This bold statement comes from a nation that criminalizes apostasy, carrying a Bible, building churches and – get this – naming a child Alice, Sandy or Lauren. These are “blasphemous names” in Saudi Arabia, which means that to bestow one of them on your offspring is to risk a date with the swordsman.

Alice is forbidden because it means “noble.” Only the Saudi royalty is noble, you understand, not some pipsqueak baby girl. Sandy means “defender of men.” So it’s obvious why that name is banned. Lauren means “crowned with laurels.” When’s the last time you’ve seen the Saudis crown a girl?

In fact, there are 50 “blasphemous” names in Saudi Arabia.

Should the Saudis really be in charge of leading the world on criminalizing blasphemy? This is a country that still will not let women drive. It’s punishable by up to 10 lashes.

Imagine what a Saudi-like, anti-blasphemy police force would be like:

“Ms. Patterson you are hereby guilty of carrying a Bible into a church while holding a baby named Sandy. That’s three strikes. And oh, by the way, are those car keys in your hand?”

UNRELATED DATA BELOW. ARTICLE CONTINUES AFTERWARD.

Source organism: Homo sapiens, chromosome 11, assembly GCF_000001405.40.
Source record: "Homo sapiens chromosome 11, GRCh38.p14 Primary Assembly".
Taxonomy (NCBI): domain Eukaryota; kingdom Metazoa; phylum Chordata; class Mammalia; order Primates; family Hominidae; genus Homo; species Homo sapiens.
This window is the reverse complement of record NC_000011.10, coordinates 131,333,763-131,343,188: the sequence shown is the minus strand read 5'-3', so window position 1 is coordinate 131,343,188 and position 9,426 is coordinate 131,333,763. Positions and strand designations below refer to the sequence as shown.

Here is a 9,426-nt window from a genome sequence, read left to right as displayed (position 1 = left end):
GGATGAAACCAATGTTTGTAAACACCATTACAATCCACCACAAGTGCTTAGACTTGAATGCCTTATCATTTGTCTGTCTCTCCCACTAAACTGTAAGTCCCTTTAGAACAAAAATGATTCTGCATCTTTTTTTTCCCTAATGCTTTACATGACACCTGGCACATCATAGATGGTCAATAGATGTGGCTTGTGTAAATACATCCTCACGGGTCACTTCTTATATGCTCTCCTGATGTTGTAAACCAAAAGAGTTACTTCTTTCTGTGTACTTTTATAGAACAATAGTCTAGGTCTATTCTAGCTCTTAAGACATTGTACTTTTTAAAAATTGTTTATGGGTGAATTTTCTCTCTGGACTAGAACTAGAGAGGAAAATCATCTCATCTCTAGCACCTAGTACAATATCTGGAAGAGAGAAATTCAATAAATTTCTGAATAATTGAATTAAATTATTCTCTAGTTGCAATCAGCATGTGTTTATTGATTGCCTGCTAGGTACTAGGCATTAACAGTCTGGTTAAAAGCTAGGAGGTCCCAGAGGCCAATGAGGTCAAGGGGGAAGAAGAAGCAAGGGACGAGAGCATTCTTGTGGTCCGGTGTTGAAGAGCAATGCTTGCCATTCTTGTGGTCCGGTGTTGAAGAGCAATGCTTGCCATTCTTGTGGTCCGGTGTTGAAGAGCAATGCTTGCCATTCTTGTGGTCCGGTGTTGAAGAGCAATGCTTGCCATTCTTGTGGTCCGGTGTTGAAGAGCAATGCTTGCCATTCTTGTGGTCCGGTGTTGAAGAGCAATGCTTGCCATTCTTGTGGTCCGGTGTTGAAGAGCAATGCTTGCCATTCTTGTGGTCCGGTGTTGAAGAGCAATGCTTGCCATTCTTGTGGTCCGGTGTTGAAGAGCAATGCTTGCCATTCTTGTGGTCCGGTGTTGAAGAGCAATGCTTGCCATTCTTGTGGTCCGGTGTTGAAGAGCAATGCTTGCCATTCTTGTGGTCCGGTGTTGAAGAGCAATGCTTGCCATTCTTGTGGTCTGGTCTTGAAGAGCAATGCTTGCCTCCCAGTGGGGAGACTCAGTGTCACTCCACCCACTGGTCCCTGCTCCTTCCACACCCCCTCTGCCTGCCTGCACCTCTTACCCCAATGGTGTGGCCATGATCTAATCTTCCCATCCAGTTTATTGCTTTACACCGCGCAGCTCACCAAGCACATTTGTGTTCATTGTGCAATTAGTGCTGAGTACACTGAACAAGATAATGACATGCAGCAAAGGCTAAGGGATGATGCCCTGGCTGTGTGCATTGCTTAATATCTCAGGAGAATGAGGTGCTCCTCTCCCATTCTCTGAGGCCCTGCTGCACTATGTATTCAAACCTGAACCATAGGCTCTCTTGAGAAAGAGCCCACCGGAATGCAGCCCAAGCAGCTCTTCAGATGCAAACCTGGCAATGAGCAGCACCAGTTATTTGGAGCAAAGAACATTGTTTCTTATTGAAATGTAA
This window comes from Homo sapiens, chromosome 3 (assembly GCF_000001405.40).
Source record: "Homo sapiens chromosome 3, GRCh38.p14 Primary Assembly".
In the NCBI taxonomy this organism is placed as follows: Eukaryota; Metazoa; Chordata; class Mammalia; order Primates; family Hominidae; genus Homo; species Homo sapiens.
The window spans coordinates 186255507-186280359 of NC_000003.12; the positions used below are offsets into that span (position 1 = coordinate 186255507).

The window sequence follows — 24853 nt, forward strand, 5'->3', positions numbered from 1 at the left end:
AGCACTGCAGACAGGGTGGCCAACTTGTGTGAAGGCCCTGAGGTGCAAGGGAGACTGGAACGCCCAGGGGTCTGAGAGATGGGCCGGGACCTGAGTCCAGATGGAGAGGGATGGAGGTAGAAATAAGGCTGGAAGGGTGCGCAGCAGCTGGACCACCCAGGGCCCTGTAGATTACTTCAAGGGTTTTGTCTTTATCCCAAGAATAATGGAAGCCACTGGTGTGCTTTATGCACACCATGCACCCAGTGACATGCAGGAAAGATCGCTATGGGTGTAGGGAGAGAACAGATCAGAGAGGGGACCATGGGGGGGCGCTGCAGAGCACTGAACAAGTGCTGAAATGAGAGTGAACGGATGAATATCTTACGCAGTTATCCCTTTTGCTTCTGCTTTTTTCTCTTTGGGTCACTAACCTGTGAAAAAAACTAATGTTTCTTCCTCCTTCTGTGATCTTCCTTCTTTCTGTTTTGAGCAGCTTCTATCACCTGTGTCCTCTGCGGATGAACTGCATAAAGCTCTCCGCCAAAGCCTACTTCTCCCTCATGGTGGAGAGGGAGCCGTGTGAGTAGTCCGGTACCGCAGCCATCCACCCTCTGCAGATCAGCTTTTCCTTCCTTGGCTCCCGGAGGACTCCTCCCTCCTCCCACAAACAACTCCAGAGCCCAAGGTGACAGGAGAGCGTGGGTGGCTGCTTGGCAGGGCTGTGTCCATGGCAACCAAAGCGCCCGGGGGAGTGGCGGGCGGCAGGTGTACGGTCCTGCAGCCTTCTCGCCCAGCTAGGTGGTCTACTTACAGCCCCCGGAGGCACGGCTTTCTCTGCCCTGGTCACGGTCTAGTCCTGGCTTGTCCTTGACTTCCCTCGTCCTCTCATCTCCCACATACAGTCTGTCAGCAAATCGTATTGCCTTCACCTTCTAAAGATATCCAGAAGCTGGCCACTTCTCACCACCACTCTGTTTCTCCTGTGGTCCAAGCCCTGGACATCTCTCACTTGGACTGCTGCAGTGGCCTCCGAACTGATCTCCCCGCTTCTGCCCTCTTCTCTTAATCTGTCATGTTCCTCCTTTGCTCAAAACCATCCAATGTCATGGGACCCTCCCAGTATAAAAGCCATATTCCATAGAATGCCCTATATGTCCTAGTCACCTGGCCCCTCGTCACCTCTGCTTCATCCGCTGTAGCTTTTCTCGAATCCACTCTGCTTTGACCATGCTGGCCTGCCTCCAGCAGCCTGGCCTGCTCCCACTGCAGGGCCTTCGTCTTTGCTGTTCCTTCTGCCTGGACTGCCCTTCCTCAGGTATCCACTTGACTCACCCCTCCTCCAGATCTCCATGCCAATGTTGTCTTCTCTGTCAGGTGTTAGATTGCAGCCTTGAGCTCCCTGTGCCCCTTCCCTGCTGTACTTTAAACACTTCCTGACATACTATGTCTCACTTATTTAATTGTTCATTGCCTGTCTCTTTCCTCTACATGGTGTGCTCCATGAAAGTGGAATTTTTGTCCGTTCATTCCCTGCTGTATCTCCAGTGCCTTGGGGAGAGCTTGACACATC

In 2012, the grand mufti of Saudi Arabia declared that it is “necessary to destroy all the churches of the region.”

Does that not sound a little blasphemous to you? If I were to say that all mosques should be destroyed, I would be lined up right behind Ms. Patterson at the block in Chop-Chop Square.

So, to be clear, Saudi Arabia isn’t about criminalizing insults to all “places of worship.” It is only about criminalizing blasphemy against the places of Islamicworship. For in the twisted minds of the King-dumb, there is only one “place of worship,” which is the abode of Allah – not Jesus Christ, the Heavenly Father or the Holy Spirit.

Christian and Jewish places of worship? Have at it. These other “places of worship” do not exist and are therefore impossible to blaspheme.

Understanding the religious logic of the Saudis is not easy, unless you accept that “logic,” to them, is only that which benefits Islam. What might appear to be an edict protecting all religions is, in reality, only a deaf-dumb-and-blind safeguard for their own religion.

The King-dumb doesn’t want anyone meddling in their affairs, but they want to freely meddle in the affairs of others, and even dictate them.

I would like to call the Saudi royalty a bunch of yo-yos, but that would be an insult to the beloved child’s toy. A yo-yo at least knows how to stay on its own string.